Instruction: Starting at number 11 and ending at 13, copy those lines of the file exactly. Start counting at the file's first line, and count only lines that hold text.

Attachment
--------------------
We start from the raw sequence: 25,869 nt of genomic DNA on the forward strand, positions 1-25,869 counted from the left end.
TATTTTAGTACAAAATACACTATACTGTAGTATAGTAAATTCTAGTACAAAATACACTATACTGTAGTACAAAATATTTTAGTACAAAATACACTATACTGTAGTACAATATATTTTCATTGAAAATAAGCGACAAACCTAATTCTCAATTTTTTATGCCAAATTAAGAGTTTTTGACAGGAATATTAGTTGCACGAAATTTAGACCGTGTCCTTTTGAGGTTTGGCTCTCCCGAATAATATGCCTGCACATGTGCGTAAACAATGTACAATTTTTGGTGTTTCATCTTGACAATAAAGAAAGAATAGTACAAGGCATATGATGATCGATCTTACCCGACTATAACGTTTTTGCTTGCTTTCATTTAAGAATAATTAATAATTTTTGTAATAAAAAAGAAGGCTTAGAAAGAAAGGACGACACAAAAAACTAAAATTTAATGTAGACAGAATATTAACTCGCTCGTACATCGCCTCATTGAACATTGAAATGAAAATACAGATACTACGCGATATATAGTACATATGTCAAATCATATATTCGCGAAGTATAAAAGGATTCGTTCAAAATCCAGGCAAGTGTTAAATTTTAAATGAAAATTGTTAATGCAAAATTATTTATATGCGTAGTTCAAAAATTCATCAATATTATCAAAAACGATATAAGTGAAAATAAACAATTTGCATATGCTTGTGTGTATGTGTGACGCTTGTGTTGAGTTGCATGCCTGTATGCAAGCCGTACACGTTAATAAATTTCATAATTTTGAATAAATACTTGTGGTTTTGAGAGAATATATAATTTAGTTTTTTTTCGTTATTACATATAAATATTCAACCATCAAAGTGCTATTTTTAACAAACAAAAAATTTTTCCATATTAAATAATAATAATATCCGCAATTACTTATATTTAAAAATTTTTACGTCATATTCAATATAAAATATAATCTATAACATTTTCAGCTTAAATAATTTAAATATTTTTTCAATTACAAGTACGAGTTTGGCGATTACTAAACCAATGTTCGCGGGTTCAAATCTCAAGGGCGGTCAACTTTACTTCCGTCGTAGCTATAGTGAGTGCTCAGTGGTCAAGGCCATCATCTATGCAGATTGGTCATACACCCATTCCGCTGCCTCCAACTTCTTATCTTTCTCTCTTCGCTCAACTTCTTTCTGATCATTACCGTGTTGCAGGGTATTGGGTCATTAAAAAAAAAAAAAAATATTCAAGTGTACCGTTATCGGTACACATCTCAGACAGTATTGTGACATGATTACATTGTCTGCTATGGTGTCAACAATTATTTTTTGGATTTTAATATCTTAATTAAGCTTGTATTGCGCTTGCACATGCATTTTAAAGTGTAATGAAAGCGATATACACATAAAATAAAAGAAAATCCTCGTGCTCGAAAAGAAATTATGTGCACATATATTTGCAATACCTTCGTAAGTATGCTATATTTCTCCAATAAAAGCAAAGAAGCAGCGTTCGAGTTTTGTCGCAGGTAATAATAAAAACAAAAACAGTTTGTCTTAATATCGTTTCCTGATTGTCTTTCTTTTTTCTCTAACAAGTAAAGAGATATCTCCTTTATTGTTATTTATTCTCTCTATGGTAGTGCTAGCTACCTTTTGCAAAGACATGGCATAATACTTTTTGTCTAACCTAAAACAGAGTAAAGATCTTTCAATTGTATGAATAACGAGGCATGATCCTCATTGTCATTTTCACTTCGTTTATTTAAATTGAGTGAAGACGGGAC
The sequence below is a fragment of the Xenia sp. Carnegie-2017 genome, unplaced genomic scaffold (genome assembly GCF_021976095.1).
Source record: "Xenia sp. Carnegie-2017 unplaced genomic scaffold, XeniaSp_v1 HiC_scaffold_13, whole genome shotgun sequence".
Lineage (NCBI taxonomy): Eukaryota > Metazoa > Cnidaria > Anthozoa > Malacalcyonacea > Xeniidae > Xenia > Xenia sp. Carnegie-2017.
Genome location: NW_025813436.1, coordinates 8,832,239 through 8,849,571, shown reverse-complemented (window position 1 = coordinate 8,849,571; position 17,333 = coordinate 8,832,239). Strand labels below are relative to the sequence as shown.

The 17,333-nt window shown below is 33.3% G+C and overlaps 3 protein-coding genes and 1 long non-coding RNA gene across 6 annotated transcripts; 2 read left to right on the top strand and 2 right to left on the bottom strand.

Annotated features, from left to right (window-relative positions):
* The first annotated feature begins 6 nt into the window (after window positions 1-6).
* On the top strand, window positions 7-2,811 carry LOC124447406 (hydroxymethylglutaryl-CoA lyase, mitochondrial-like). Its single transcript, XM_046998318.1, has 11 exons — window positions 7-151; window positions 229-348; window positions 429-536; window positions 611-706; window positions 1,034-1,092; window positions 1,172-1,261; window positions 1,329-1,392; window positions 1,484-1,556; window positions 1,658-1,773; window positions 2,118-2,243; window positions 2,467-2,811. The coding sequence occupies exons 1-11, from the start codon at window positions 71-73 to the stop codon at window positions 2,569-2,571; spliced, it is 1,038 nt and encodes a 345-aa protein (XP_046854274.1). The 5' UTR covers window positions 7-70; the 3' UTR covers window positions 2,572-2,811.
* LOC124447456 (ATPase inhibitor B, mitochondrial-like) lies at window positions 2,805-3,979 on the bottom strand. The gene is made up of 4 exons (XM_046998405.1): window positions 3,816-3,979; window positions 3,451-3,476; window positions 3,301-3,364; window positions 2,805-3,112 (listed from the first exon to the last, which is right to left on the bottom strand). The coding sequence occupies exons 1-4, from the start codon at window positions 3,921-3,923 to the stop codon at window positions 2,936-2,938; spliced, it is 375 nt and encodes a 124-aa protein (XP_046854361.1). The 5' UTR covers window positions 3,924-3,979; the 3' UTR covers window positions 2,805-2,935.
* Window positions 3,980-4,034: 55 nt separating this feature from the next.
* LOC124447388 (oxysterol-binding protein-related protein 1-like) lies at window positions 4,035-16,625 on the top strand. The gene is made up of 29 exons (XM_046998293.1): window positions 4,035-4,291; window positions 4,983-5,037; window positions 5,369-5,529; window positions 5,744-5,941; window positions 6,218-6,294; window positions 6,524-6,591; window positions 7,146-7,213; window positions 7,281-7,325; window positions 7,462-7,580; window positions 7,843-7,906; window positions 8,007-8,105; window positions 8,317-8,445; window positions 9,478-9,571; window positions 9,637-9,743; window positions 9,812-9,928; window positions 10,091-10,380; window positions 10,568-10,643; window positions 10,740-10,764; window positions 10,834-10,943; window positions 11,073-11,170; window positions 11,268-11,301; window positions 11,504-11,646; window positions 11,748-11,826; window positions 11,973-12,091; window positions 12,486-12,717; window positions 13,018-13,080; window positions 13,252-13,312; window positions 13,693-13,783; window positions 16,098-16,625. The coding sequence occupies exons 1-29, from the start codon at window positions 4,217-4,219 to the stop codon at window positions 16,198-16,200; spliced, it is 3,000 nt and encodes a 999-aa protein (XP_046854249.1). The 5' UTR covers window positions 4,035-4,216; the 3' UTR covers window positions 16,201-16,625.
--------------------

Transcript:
* LOC124447456 (ATPase inhibitor B, mitochondrial-like) lies at window positions 2,805-3,979 on the bottom strand. The gene is made up of 4 exons (XM_046998405.1): window positions 3,816-3,979; window positions 3,451-3,476; window positions 3,301-3,364; window positions 2,805-3,112 (listed from the first exon to the last, which is right to left on the bottom strand). The coding sequence occupies exons 1-4, from the start codon at window positions 3,921-3,923 to the stop codon at window positions 2,936-2,938; spliced, it is 375 nt and encodes a 124-aa protein (XP_046854361.1). The 5' UTR covers window positions 3,924-3,979; the 3' UTR covers window positions 2,805-2,935.
* Window positions 3,980-4,034: 55 nt separating this feature from the next.
* LOC124447388 (oxysterol-binding protein-related protein 1-like) lies at window positions 4,035-16,625 on the top strand. The gene is made up of 29 exons (XM_046998293.1): window positions 4,035-4,291; window positions 4,983-5,037; window positions 5,369-5,529; window positions 5,744-5,941; window positions 6,218-6,294; window positions 6,524-6,591; window positions 7,146-7,213; window positions 7,281-7,325; window positions 7,462-7,580; window positions 7,843-7,906; window positions 8,007-8,105; window positions 8,317-8,445; window positions 9,478-9,571; window positions 9,637-9,743; window positions 9,812-9,928; window positions 10,091-10,380; window positions 10,568-10,643; window positions 10,740-10,764; window positions 10,834-10,943; window positions 11,073-11,170; window positions 11,268-11,301; window positions 11,504-11,646; window positions 11,748-11,826; window positions 11,973-12,091; window positions 12,486-12,717; window positions 13,018-13,080; window positions 13,252-13,312; window positions 13,693-13,783; window positions 16,098-16,625. The coding sequence occupies exons 1-29, from the start codon at window positions 4,217-4,219 to the stop codon at window positions 16,198-16,200; spliced, it is 3,000 nt and encodes a 999-aa protein (XP_046854249.1). The 5' UTR covers window positions 4,035-4,216; the 3' UTR covers window positions 16,201-16,625.